When the U.S. Supreme Court ruled in Windsor v. United States, their decision affected a lot more than just estate and tax laws. It also affected marriage laws across the nation, forcing legislatures to reconsider the constitutionality of same-sex marriage bans and whether they were truly affording same-sex couples the rights they deserved. In May 2014, Pennsylvania legalized same-sex marriage, opening the doors to the same benefits opposite-sex couples have been privy to for decades.
But this change in the law has also created some legal hiccups that have led to some rather difficult legal questions. One such question is the one we pose in this post's title: will my same-sex partner pay inheritance tax when I die?
Before same-sex unions were considered legal in Pennsylvania, the answer to this question was yes. That's because the state did not consider same-sex partners as surviving spouses to a deceased person. They were actually considered to be related the farthest from the deceased person, therefore incurring the highest inheritance tax our state could impose.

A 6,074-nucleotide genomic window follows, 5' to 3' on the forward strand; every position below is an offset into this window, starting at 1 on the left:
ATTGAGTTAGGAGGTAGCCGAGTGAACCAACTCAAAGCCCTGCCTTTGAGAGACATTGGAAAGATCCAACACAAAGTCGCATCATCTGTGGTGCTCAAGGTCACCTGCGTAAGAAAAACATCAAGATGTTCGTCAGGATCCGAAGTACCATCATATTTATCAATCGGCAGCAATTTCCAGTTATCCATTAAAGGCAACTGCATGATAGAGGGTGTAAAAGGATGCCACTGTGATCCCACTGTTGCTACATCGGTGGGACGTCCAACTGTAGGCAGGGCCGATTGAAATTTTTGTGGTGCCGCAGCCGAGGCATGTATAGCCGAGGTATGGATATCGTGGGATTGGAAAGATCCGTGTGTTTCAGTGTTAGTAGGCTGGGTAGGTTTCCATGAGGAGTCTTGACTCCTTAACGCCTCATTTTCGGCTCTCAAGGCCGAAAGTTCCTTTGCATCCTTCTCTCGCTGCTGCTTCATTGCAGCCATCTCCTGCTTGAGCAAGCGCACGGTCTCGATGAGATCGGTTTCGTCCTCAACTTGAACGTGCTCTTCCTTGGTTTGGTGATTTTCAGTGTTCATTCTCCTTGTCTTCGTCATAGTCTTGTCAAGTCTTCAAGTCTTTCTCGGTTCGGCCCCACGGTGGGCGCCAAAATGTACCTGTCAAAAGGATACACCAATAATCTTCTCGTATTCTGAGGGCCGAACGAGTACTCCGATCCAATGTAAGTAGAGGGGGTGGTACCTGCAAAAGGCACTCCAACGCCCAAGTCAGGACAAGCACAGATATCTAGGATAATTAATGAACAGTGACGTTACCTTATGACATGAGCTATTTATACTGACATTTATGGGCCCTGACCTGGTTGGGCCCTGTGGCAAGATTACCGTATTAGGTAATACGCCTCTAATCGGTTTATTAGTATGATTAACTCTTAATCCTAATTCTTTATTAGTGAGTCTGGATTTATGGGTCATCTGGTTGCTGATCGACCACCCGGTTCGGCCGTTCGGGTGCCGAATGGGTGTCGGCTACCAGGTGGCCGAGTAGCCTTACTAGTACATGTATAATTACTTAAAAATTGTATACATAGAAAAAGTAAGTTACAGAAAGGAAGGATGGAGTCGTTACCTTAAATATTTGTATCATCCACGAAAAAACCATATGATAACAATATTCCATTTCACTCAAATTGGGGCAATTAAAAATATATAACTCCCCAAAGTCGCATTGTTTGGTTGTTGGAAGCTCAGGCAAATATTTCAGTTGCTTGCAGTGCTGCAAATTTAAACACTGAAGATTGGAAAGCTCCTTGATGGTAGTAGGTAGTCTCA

With the legalization of gay marriage in Pennsylvania and the recognition of marriages from other states -- thanks to Whitewood v. Wolf -- same-sex partners no longer have to pay inheritance tax if an estate is bequeathed to them by their deceased spouse.
It's important to point out though that if assets are left to the children of a same-sex couple, an inheritance tax may be assessed. Although the percentage is quite low, it is something that can affect the size of an estate, which is something we hope all of our readers will consider as this does affect heterosexual couples as much as it does homosexual couples.